• The line itself is echoed as well when Judy disappears at the airport.
      Howard: [turns around] Well, Judy, I...
      [turns to look the other way]
      Howard: Judy?
      [looks back into the camera sadly as he realizes she's gone]
      Howard: ...Judy.
    • The scene at the end of the chase with the Volkswagen floating in the Bay is a reference to VW ads that showed a Beetle floating in water (Truth in Television, at least long enough to escape the car).
  • Shutting Up Now: The bailiff in the courtroom as he loudly repeats the judge's orders for everyone to shut up - and then notices the last order to shut up was directed at him.
  • Stupidest Thing I've Ever Heard: Howard's reaction to Judy's final line: "Love means never having to say you're sorry."
  • Take That!:
    • The repulsive Hugh Simon is said to have been based on New York magazine's resident Caustic Critic John Simon.note 
    • Bonus points for Ryan O'Neal playing Howard!:
      Judy: Love means never having to say you're sorry.
      Howard: That's the dumbest thing I ever heard!
  • Title Drop: Several, including ending the film with a clip from Robert McKimson's 1950 Looney Tunes short of the same name.
  • Unconventional Vehicle Chase: One of the most famous in movie history where the lead couple is trying to escape their pursuers on a borrowed grocery delivery trike.
  • Uptight Loves Wild: Against his better judgement, the repressed Howard finds himself gradually falling in love with the fast-talking, tale-spinning Judy.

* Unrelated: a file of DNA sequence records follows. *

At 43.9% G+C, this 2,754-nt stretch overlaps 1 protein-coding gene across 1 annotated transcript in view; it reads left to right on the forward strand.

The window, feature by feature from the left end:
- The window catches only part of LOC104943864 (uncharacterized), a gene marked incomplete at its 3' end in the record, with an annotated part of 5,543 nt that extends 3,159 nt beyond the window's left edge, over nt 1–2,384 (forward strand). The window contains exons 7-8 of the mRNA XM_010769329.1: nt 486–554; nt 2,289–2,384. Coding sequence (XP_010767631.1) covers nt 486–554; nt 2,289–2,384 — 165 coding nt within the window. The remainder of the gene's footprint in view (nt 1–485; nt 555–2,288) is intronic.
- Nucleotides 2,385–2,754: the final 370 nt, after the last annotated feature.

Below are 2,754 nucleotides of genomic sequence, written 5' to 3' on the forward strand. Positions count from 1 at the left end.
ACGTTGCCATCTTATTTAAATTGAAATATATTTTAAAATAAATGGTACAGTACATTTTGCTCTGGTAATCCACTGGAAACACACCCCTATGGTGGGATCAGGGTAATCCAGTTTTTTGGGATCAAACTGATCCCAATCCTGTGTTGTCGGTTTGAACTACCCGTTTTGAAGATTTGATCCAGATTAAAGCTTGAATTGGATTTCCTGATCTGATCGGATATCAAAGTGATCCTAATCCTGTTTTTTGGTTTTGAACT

• We Gotta Stop Meeting Like This: Those very words are used after Judy has repeatedly placed herself in Howard's line of sight, then appears on the other side of a souvenir stand as he picks up an Alcatraz rock.
    Judy: What's up, doc?
    Howard: I beg your pardon?
    Judy: You know, we've got to stop meeting like this.
  • Who's on First?:
    Howard: There was this trouble between me and Hugh.
    The Judge: You and me?
    Howard: Not you, Hugh.
    Hugh: [helpfully] I am Hugh.
    The Judge: You are me?
  • Wiper Start: During the chase scene, Judy persuades Howard to join her in stealing a VW Beetle from outside Saints Peter and Paul Church just as a newly-married couple are about to enter it. She waits until they're already on their way before revealing that she can't drive, and she accidentally switches on the wipers as she tries to understand the controls of the car, followed by the radio (playing suitably urgent-sounding chase music) when Howard tells her to turn off the wipers. Howard finally switches places with her and tries to turn them off - and ends up turning the sprayers instead.
  • You All Share My Story: Four identical cases and their owners all converge on the same hotel.